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A museum dedicated C.18th ukiyo-e master Katsushika Hokusai’s wondrous woodblock prints.
Think you’ve ticked off Tokyo’s top sights? Well add another to the list: the spankin’ new Sumida Hokusai Museum, dedicated to the life and work of renowned Edo-era ukiyo-e artist Katsushika Hokusai. Aptly situ’d in the ward where Hokusai spent most of his 90 years, the angular, mirrored monolith, designed by femme starchitect Kazuyo Sejima, wows with its sheer size, sheen and subtle reflection of its surrounds (a clever nod to Hokusai’s preoccupation with Japanese landscapes).
Inside, white-walled minimalism allows the iconic Great Wave off Kanagawa and other pieces from Hokusai’s acclaimed Thirty-Six Views of Mount Fuji series to shine. These instantly recognisable pieces are displayed alongside paintings, sketches and the seven-metre-long ‘Landscape Scroll’, recently discovered after it went missing for the better part of a century.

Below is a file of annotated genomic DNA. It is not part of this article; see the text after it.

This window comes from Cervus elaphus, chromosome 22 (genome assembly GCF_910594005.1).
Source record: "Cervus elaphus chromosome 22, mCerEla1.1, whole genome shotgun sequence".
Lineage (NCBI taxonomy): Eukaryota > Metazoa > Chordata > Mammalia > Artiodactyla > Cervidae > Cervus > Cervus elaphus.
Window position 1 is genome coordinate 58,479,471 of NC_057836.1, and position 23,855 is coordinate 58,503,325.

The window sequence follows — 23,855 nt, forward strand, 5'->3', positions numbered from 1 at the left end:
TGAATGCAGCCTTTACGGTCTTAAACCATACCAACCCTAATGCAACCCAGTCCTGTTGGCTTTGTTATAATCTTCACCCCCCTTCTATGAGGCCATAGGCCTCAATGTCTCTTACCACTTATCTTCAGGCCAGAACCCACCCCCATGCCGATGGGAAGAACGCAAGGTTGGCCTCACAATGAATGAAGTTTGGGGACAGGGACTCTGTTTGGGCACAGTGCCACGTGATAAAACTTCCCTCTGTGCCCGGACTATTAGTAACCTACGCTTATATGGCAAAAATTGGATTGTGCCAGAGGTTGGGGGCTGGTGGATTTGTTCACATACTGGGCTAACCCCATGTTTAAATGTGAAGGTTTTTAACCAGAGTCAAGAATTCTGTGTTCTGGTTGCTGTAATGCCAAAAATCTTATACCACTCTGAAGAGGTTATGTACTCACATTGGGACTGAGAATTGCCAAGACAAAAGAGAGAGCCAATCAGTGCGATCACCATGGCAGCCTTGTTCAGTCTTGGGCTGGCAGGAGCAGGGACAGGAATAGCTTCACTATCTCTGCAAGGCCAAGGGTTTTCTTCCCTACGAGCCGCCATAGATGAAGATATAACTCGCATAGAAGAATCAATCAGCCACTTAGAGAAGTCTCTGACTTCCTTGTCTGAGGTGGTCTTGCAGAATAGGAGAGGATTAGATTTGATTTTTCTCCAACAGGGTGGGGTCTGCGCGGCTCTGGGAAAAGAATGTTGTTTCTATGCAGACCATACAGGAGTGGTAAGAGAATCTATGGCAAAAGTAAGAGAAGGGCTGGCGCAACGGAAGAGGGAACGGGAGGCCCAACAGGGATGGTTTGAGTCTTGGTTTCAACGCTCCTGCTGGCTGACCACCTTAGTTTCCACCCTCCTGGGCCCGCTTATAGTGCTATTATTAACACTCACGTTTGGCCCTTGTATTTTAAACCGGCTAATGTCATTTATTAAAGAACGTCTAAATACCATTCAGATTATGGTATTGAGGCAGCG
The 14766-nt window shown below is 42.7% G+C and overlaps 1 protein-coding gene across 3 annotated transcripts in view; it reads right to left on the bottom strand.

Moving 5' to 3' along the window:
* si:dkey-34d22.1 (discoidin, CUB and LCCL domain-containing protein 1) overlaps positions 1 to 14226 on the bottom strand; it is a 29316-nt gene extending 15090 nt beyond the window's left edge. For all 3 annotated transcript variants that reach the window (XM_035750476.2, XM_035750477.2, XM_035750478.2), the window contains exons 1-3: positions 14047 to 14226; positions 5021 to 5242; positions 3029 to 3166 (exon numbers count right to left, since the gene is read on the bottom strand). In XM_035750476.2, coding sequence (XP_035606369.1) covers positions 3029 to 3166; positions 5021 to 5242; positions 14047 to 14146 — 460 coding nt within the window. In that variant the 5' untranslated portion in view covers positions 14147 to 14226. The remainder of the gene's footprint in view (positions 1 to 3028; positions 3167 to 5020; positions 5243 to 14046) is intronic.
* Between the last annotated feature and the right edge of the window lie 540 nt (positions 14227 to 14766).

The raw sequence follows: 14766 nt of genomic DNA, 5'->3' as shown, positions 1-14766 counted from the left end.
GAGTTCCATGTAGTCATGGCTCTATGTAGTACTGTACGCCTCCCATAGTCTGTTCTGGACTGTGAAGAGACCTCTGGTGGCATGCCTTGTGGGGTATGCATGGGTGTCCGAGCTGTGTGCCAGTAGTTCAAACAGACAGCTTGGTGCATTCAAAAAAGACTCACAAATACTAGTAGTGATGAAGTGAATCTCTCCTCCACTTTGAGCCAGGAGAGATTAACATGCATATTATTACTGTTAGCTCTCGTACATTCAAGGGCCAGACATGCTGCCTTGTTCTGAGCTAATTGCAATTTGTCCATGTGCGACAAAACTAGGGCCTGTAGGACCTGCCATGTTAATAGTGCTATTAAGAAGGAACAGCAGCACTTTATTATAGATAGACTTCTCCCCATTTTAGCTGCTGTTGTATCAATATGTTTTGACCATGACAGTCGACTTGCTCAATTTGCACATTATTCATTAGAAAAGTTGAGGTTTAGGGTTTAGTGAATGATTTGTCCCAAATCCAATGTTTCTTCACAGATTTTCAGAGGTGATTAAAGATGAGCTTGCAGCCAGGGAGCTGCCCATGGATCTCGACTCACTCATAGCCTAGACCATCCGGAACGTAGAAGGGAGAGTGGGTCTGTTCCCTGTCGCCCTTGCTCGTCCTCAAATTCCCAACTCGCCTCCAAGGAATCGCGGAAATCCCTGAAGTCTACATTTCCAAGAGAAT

Other exhibits explore Hokusai’s influences and aspects of C.18th Edo life, while a life-sized recreation of his studio details how he crafted his creations – albeit with a quirksome robotic rendition of Hokusai and his daughter at work. Standout architecture and art come together in this astonishing new addition to Tokyo; it’s a must-visit.
2-7-2 Kamezawa, Sumida-ku, Tokyo. +81 3 5608 6115. hokusai-museum.jp
For more must-dos in Tokyo…